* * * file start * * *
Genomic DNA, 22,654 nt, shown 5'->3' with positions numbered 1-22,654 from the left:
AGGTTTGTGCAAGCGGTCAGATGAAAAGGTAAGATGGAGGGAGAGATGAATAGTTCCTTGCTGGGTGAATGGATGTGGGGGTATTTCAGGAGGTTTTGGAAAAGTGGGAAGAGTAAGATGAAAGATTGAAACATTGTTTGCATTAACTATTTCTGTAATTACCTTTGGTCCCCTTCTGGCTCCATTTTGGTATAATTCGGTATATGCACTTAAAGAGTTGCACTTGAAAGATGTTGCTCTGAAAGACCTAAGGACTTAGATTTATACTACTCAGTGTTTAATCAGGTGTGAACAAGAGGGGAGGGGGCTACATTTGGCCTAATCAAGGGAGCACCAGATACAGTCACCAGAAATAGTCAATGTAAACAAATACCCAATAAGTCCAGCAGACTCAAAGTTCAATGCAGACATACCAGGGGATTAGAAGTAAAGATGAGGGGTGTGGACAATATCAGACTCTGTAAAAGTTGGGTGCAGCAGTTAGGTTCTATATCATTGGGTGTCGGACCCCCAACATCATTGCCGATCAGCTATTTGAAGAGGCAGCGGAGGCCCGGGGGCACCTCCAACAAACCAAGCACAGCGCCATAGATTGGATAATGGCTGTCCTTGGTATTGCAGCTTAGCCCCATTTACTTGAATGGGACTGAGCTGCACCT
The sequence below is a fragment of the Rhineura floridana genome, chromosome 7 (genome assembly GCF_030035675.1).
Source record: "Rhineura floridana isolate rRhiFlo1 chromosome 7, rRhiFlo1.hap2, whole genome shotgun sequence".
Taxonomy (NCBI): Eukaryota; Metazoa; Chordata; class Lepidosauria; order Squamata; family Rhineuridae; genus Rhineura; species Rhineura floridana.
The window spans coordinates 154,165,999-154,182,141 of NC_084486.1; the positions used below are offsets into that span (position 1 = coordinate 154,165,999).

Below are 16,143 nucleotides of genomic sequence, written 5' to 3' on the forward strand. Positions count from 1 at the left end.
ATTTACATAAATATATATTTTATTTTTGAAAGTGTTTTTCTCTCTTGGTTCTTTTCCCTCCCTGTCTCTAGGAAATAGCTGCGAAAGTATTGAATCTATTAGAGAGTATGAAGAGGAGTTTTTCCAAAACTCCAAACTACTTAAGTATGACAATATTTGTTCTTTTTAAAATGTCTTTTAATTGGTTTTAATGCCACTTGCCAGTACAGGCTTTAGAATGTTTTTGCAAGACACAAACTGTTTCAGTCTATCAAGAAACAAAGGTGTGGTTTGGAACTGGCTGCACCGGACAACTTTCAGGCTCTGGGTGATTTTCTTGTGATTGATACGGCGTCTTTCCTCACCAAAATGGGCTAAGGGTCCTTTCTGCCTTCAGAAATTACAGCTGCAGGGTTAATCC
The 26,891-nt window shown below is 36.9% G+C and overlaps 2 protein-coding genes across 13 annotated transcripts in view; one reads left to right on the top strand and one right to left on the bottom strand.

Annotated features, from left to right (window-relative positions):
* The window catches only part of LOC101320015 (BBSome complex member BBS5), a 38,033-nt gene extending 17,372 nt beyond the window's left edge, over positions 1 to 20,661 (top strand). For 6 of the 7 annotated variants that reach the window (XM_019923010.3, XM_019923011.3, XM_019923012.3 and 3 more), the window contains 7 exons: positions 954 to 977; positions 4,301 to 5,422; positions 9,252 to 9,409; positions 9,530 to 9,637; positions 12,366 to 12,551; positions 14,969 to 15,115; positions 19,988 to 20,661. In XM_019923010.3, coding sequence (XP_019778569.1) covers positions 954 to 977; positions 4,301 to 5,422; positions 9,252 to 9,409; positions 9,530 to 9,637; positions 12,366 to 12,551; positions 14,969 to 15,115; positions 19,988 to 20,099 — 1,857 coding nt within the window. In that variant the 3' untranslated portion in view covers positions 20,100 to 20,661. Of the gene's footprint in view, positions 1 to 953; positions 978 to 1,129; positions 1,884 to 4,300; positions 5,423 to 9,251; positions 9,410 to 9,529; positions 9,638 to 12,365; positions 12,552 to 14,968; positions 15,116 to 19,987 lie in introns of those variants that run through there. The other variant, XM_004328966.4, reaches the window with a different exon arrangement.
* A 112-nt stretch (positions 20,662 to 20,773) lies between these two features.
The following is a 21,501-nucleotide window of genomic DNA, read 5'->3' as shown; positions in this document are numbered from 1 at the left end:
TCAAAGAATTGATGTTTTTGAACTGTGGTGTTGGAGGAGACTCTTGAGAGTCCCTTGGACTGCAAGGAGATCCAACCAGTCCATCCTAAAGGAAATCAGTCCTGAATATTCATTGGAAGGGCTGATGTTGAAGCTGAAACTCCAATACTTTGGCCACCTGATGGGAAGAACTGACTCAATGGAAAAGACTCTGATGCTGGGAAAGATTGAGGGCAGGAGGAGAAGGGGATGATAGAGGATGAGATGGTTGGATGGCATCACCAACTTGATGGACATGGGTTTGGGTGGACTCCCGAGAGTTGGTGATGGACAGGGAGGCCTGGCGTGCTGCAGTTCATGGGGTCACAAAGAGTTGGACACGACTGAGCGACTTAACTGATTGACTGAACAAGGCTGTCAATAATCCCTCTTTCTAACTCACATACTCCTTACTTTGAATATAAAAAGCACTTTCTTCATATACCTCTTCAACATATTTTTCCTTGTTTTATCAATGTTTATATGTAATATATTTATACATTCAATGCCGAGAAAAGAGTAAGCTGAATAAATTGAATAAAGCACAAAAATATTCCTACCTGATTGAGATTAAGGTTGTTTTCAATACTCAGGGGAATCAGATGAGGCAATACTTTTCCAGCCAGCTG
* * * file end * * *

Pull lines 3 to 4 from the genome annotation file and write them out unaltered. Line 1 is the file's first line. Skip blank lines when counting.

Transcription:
The sequence below is a fragment of the Rhineura floridana genome, chromosome 7 (genome assembly GCF_030035675.1).
Source record: "Rhineura floridana isolate rRhiFlo1 chromosome 7, rRhiFlo1.hap2, whole genome shotgun sequence".